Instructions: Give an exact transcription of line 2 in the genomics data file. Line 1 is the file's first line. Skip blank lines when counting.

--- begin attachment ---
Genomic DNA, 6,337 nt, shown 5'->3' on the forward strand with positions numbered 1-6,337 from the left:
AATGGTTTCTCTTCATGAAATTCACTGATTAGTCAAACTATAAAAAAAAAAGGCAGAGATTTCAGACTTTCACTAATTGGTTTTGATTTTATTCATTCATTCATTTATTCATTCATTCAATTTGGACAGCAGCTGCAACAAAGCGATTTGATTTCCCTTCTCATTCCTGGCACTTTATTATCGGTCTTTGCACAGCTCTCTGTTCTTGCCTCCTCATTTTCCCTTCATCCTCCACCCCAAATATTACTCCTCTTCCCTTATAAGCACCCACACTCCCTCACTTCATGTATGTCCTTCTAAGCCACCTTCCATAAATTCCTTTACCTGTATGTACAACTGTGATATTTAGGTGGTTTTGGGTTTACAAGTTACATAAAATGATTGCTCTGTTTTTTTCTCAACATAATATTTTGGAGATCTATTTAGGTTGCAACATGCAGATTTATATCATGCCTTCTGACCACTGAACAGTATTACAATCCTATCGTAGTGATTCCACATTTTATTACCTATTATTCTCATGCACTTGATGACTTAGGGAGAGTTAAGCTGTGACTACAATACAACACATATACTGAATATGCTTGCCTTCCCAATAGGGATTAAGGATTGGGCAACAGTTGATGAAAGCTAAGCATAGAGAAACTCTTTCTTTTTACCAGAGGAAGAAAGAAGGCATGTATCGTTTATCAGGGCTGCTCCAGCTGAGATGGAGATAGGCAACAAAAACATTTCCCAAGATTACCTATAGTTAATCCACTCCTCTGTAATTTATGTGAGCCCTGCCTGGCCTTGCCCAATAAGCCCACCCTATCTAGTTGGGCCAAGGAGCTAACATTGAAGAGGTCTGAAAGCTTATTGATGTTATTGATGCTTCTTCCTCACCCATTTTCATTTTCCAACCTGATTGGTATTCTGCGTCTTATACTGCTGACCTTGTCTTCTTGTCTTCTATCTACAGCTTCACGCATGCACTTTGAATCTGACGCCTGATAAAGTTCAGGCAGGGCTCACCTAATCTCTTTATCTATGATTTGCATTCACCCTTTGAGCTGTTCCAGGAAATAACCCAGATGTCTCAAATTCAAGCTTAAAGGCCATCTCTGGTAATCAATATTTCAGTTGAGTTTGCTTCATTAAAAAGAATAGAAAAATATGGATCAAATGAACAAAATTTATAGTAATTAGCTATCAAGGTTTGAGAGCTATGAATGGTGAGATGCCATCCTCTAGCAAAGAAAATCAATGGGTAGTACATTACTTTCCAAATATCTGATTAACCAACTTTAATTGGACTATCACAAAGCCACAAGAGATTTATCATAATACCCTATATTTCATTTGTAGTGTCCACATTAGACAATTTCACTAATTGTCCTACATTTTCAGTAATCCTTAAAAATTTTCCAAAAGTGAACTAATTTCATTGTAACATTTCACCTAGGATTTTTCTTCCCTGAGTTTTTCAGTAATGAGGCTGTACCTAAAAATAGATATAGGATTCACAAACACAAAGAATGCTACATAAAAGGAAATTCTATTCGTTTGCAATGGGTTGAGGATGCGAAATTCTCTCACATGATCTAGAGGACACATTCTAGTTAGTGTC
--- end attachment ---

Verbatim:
AATGGTTTCTCTTCATGAAATTCACTGATTAGTCAAACTATAAAAAAAAAAGGCAGAGATTTCAGACTTTCACTAATTGGTTTTGATTTTATTCATTCATTCATTTATTCATTCATTCAATTTGGACAGCAGCTGCAACAAAGCGATTTGATTTCCCTTCTCATTCCTGGCACTTTATTATCGGTCTTTGCACAGCTCTCTGTTCTTGCCTCCTCATTTTCCCTTCATCCTCCACCCCAAATATTACTCCTCTTCCCTTATAAGCACCCACACTCCCTCACTTCATGTATGTCCTTCTAAGCCACCTTCCATAAATTCCTTTACCTGTATGTACAACTGTGATATTTAGGTGGTTTTGGGTTTACAAGTTACATAAAATGATTGCTCTGTTTTTTTCTCAACATAATATTTTGGAGATCTATTTAGGTTGCAACATGCAGATTTATATCATGCCTTCTGACCACTGAACAGTATTACAATCCTATCGTAGTGATTCCACATTTTATTACCTATTATTCTCATGCACTTGATGACTTAGGGAGAGTTAAGCTGTGACTACAATACAACACATATACTGAATATGCTTGCCTTCCCAATAGGGATTAAGGATTGGGCAACAGTTGATGAAAGCTAAGCATAGAGAAACTCTTTCTTTTTACCAGAGGAAGAAAGAAGGCATGTATCGTTTATCAGGGCTGCTCCAGCTGAGATGGAGATAGGCAACAAAAACATTTCCCAAGATTACCTATAGTTAATCCACTCCTCTGTAATTTATGTGAGCCCTGCCTGGCCTTGCCCAATAAGCCCACCCTATCTAGTTGGGCCAAGGAGCTAACATTGAAGAGGTCTGAAAGCTTATTGATGTTATTGATGCTTCTTCCTCACCCATTTTCATTTTCCAACCTGATTGGTATTCTGCGTCTTATACTGCTGACCTTGTCTTCTTGTCTTCTATCTACAGCTTCACGCATGCACTTTGAATCTGACGCCTGATAAAGTTCAGGCAGGGCTCACCTAATCTCTTTATCTATGATTTGCATTCACCCTTTGAGCTGTTCCAGGAAATAACCCAGATGTCTCAAATTCAAGCTTAAAGGCCATCTCTGGTAATCAATATTTCAGTTGAGTTTGCTTCATTAAAAAGAATAGAAAAATATGGATCAAATGAACAAAATTTATAGTAATTAGCTATCAAGGTTTGAGAGCTATGAATGGTGAGATGCCATCCTCTAGCAAAGAAAATCAATGGGTAGTACATTACTTTCCAAATATCTGATTAACCAACTTTAATTGGACTATCACAAAGCCACAAGAGATTTATCATAATACCCTATATTTCATTTGTAGTGTCCACATTAGACAATTTCACTAATTGTCCTACATTTTCAGTAATCCTTAAAAATTTTCCAAAAGTGAACTAATTTCATTGTAACATTTCACCTAGGATTTTTCTTCCCTGAGTTTTTCAGTAATGAGGCTGTACCTAAAAATAGATATAGGATTCACAAACACAAAGAATGCTACATAAAAGGAAATTCTATTCGTTTGCAATGGGTTGAGGATGCGAAATTCTCTCACATGATCTAGAGGACACATTCTAGTTAGTGTC